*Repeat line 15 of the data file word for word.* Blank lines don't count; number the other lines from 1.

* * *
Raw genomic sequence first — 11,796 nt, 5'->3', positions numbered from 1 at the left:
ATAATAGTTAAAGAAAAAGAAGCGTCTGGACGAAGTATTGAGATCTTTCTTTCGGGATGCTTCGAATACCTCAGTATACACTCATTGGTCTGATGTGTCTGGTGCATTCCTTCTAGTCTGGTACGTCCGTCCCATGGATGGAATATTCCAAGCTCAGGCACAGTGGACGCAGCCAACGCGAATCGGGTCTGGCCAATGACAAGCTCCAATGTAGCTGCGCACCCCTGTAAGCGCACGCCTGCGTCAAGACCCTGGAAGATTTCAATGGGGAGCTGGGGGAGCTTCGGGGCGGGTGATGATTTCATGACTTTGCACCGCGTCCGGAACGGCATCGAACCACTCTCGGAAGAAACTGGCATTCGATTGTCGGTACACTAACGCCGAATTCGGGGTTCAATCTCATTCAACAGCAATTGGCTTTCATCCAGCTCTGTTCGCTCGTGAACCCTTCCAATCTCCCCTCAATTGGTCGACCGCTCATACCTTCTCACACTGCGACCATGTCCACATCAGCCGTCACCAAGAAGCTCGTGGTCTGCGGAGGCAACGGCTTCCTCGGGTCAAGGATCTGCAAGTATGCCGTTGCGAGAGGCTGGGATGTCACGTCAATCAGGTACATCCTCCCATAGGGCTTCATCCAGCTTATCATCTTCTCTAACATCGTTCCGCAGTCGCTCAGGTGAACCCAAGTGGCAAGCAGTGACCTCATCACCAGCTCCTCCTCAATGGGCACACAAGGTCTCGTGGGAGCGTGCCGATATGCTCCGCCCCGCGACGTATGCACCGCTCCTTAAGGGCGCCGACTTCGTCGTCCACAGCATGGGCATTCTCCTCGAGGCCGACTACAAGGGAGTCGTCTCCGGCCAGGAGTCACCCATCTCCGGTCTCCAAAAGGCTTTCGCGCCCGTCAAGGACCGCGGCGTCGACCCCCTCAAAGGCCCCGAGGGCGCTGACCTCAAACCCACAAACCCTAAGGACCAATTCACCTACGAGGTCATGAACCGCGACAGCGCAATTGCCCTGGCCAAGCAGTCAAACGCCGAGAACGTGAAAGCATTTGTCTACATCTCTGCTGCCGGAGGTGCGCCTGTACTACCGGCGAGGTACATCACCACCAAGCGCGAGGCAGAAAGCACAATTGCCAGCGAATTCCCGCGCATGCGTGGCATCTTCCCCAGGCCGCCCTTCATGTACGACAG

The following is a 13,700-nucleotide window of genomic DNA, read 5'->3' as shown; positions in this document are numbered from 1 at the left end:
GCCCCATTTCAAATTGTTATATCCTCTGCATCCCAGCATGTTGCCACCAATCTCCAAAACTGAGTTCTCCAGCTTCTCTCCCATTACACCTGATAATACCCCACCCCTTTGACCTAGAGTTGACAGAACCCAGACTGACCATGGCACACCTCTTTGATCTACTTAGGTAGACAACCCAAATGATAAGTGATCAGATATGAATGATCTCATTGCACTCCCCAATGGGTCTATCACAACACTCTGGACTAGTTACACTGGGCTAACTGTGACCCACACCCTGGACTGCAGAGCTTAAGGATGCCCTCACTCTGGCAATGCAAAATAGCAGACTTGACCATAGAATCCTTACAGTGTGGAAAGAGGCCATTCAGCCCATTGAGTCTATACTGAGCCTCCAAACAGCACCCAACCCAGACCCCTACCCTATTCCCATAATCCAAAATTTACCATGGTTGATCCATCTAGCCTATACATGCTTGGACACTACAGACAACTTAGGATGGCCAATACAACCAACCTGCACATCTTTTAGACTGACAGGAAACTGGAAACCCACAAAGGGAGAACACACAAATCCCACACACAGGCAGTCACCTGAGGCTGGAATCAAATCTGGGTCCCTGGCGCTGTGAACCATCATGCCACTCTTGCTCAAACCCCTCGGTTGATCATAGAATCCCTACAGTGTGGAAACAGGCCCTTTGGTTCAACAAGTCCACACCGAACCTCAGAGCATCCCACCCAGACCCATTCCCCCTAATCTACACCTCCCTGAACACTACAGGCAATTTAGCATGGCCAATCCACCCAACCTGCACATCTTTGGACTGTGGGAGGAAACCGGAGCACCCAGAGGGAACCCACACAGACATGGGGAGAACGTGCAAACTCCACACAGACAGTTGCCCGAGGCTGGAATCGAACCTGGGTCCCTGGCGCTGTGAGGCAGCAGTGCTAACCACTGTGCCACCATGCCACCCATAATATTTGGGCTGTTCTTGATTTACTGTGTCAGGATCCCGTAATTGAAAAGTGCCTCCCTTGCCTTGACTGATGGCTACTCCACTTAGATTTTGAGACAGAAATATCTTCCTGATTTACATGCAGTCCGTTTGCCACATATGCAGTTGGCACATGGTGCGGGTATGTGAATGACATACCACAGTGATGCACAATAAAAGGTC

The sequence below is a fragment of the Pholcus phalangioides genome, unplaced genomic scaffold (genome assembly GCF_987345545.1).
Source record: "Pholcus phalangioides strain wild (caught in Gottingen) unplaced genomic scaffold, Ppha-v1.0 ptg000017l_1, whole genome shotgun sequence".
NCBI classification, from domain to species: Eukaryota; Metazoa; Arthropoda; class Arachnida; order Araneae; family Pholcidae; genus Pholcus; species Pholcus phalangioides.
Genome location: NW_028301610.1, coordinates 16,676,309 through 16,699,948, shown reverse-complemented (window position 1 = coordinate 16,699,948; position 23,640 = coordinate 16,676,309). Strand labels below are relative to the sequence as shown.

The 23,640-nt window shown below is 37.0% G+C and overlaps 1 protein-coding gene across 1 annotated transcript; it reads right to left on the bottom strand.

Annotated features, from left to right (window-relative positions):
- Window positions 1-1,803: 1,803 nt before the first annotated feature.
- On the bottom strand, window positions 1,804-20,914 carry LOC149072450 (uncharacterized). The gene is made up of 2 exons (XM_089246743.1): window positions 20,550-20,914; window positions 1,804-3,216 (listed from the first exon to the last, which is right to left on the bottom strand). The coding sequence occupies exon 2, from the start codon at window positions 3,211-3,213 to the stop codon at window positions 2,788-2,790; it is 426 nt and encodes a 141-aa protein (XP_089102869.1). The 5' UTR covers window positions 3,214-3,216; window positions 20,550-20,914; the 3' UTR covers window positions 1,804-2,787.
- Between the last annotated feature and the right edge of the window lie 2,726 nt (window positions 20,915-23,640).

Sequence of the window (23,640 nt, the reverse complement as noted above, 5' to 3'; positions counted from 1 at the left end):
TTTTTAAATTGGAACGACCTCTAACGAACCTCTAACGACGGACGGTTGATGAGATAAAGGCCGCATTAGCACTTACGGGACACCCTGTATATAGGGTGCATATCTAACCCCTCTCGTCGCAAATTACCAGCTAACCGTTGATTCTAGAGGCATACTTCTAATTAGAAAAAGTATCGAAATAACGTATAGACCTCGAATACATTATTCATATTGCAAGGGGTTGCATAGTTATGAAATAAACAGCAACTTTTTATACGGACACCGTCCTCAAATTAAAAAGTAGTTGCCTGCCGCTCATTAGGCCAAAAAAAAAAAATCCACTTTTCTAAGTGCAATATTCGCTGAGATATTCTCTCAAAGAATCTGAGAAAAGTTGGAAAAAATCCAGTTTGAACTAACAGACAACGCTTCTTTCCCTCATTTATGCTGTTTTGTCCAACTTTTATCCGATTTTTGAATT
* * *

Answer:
TTTTTAAATTGGAACGACCTCTAACGAACCTCTAACGACGGACGGTTGATGAGATAAAGGCCGCATTAGCACTTACGGGACACCCTGTATATAGGGTGCATATCTAACCCCTCTCGTCGCAAATTACCAGCTAACCGTTGATTCTAGAGGCATACTTCTAATTAGAAAAAGTATCGAAATAACGTATAGACCTCGAATACATTATTCATATTGCAAGGGGTTGCATAGTTATGAAATAAACAGCAACTTTTTATACGGACACCGTCCTCAAATTAAAAAGTAGTTGCCTGCCGCTCATTAGGCCAAAAAAAAAAAATCCACTTTTCTAAGTGCAATATTCGCTGAGATATTCTCTCAAAGAATCTGAGAAAAGTTGGAAAAAATCCAGTTTGAACTAACAGACAACGCTTCTTTCCCTCATTTATGCTGTTTTGTCCAACTTTTATCCGATTTTTGAATT